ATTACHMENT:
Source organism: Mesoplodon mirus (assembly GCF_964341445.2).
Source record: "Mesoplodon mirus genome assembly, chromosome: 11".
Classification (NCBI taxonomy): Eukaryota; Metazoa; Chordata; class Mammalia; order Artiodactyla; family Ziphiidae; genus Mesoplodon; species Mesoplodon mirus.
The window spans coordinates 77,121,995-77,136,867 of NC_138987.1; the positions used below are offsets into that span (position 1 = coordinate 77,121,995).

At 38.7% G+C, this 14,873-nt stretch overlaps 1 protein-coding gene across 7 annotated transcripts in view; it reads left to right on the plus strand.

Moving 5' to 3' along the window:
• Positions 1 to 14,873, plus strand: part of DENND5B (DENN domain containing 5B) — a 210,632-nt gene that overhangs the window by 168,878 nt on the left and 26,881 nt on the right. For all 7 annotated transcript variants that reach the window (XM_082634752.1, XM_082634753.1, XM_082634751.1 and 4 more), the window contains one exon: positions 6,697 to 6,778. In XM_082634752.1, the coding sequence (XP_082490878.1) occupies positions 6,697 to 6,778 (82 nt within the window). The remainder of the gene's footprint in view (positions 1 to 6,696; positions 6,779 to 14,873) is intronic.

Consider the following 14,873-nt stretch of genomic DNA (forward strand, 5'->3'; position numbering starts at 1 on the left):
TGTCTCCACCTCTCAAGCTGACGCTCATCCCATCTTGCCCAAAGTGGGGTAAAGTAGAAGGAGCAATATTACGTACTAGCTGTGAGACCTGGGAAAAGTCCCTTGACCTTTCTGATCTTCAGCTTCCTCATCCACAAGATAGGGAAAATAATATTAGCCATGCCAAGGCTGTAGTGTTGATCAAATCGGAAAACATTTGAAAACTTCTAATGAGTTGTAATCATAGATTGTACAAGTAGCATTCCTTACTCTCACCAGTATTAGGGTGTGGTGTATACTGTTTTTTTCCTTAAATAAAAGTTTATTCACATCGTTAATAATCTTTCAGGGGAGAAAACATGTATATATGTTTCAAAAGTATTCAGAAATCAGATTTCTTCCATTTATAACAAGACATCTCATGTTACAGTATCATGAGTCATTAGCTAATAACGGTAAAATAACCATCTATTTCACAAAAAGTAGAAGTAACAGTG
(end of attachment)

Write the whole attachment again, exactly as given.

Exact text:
Source organism: Mesoplodon mirus (assembly GCF_964341445.2).
Source record: "Mesoplodon mirus genome assembly, chromosome: 11".
Classification (NCBI taxonomy): Eukaryota; Metazoa; Chordata; class Mammalia; order Artiodactyla; family Ziphiidae; genus Mesoplodon; species Mesoplodon mirus.
The window spans coordinates 77,121,995-77,136,867 of NC_138987.1; the positions used below are offsets into that span (position 1 = coordinate 77,121,995).

At 38.7% G+C, this 14,873-nt stretch overlaps 1 protein-coding gene across 7 annotated transcripts in view; it reads left to right on the plus strand.

Moving 5' to 3' along the window:
• Positions 1 to 14,873, plus strand: part of DENND5B (DENN domain containing 5B) — a 210,632-nt gene that overhangs the window by 168,878 nt on the left and 26,881 nt on the right. For all 7 annotated transcript variants that reach the window (XM_082634752.1, XM_082634753.1, XM_082634751.1 and 4 more), the window contains one exon: positions 6,697 to 6,778. In XM_082634752.1, the coding sequence (XP_082490878.1) occupies positions 6,697 to 6,778 (82 nt within the window). The remainder of the gene's footprint in view (positions 1 to 6,696; positions 6,779 to 14,873) is intronic.

Consider the following 14,873-nt stretch of genomic DNA (forward strand, 5'->3'; position numbering starts at 1 on the left):
TGTCTCCACCTCTCAAGCTGACGCTCATCCCATCTTGCCCAAAGTGGGGTAAAGTAGAAGGAGCAATATTACGTACTAGCTGTGAGACCTGGGAAAAGTCCCTTGACCTTTCTGATCTTCAGCTTCCTCATCCACAAGATAGGGAAAATAATATTAGCCATGCCAAGGCTGTAGTGTTGATCAAATCGGAAAACATTTGAAAACTTCTAATGAGTTGTAATCATAGATTGTACAAGTAGCATTCCTTACTCTCACCAGTATTAGGGTGTGGTGTATACTGTTTTTTTCCTTAAATAAAAGTTTATTCACATCGTTAATAATCTTTCAGGGGAGAAAACATGTATATATGTTTCAAAAGTATTCAGAAATCAGATTTCTTCCATTTATAACAAGACATCTCATGTTACAGTATCATGAGTCATTAGCTAATAACGGTAAAATAACCATCTATTTCACAAAAAGTAGAAGTAACAGTG